Intelligent Waves of Reston settles hiring discrimination allegations from the Labor Department

The company has to pay money to people who they didn't hire because of discrimination.

Reston IT contractor Intelligent Waves agreed to a settlement and a series of procedural measures to resolve U.S. Department of Labor accusations of "systemic employment discrimination." This included a payment of 435, 000 dollars in backpay and interest to 14 Black job applicants affected by the allegations.

The Office of Federal Contract Compliance Programs of the Labor Department (OFCCP), during a routine audit of Intelligent Waves said that it had identified a statistically-significant disparity between the hiring of Black candidates for the company's test instrumentation technician jobs in Arizona and Nevada based on their race. The agreement didn't provide any further information about the alleged racism.

The OFCCP also claimed that the company did not keep accurate and complete records of testing, interviews, and other personnel and employment, nor had it implemented an internal auditing process and monitoring system, which would have shown the impact of its hiring processes on the employment opportunities for people based on their race, gender, or ethnicity.

Intelligent Waves, who does not acknowledge or deny any wrongdoing in the settlement agreement as part of its statement to Washington Business Journal, attributed the problem to an error with record-keeping. It cited "a strong anti-discrimination" policy since its inception and "a history of providing an inclusive and equitable workplace for all employees."

In a statement, the company explained that "this action refers only to one position and an incident which occurred almost three years ago. This was due to a record-keeping mistake when Intelligent Waves a small business." "None the employees involved in this incident has worked for Intelligent Waves after 2022." Intelligent Waves immediately implemented measures as soon as it was informed of the error in record-keeping.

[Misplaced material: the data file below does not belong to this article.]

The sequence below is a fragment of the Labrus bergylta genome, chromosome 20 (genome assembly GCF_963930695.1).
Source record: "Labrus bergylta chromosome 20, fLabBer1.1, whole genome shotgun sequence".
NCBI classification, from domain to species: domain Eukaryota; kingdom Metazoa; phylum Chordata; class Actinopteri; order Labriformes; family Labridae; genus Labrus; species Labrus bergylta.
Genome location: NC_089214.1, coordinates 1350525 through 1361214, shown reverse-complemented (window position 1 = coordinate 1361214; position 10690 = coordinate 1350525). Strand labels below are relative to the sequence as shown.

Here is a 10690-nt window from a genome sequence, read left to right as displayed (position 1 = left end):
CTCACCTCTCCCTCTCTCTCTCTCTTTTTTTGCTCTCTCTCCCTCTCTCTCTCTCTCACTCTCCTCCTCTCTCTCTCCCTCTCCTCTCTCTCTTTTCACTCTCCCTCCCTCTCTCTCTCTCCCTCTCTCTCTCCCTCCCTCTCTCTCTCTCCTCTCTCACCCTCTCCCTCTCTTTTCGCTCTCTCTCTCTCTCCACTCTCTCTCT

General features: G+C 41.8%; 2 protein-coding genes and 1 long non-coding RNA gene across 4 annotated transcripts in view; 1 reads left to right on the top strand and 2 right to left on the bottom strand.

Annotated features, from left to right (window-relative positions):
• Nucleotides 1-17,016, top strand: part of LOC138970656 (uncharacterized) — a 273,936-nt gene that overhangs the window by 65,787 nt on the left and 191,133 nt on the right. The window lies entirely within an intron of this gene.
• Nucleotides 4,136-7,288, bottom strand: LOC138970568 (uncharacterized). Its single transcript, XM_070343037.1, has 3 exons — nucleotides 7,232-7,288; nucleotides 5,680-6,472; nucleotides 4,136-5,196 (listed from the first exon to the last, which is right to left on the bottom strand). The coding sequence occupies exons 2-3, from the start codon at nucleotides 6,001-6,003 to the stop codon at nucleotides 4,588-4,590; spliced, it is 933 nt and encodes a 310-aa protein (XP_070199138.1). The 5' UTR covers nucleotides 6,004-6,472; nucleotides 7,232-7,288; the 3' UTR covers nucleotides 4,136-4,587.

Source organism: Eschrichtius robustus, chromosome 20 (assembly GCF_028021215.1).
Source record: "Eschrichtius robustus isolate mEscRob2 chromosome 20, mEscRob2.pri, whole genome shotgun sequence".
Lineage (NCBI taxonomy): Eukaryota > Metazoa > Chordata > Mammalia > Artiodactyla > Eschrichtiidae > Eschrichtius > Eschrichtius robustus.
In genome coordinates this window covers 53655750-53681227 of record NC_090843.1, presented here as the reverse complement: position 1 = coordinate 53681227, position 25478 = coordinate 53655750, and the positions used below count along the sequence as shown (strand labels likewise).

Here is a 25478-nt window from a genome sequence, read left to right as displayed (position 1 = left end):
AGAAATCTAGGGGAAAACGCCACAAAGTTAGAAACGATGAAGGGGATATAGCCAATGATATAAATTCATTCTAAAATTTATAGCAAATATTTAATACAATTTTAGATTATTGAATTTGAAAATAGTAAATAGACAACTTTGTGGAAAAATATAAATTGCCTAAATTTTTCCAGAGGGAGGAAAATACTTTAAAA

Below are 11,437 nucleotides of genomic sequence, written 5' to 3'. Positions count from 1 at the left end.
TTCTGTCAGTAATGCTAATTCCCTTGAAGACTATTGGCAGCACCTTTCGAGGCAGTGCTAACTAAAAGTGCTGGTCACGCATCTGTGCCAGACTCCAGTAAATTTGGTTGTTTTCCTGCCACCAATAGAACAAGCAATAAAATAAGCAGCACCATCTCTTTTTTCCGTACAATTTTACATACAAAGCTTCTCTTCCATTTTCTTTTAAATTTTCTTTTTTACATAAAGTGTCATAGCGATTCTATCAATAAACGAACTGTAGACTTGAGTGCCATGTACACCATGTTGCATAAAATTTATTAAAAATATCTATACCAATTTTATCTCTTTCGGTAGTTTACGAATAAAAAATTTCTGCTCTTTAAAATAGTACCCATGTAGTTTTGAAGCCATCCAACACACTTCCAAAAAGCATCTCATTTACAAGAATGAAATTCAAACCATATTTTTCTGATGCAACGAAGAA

Samuel Maiden, Director of the OFCCP Mid-Atlantic Region, confirmed that the parties moved immediately to resolve the issue. Maiden stated that the defendants did not provide a defense. They were extremely cooperative and reached a quick resolution after we provided them with our numbers and allegations. It's not usually as smooth and cooperative.

In accordance with their conciliation agreement Intelligent Waves has agreed to pay $435.368.12 towards a settlement fund in order to compensate 14 Black applicants for alleged discrimination during the hiring process from Nov. 5, 2019 through Aug. 31, 2020. The names of the applicants were removed from the settlement agreement. However, OFCCP urged any other individuals who claim to have been affected during that time frame to visit their website for more information.

The agreement states that Intelligent Waves is also required to make job offers "with retroactive seniors" and give priority to other applicants if there are any test instrumentation technicians positions available until the list of 14 has been exhausted or at least five applicants have been hired.

The agreement also requires that the company evaluate its hiring process and ensure it is free of discrimination. It must also preserve all personnel files, create an internal auditing and reporting system to measure the effectiveness its affirmative actions program, hire the necessary human resource professionals, and regularly communicate with OFCCP while making these changes.

The agreement states that "the monitoring period will end once OFCCP has accepted Intelligent Waves' final report on progress,"

Jared Shepard (former CEO and current board chairman) founded the company in 2006, as a two man operation. It provides services in IT, cybersecurity and software development to clients from the public and private sectors. Tony Crescenzo was the former chief of Falls Church's IntelliDyne. He joined Intelligent Waves in 2020 as president, and he managed day-today operations until he became CEO last year.

The company has been awarded a $99.9-million follow-on contract with the U.S. Air Force in Nevada. It will be providing technology support for the Crowd Sourced Flight Data Program, located at Nellis Air Force Base. In February, shortly after receiving the award, the company informed us that they planned to increase their 300 employee headcount this year by 50% as a result.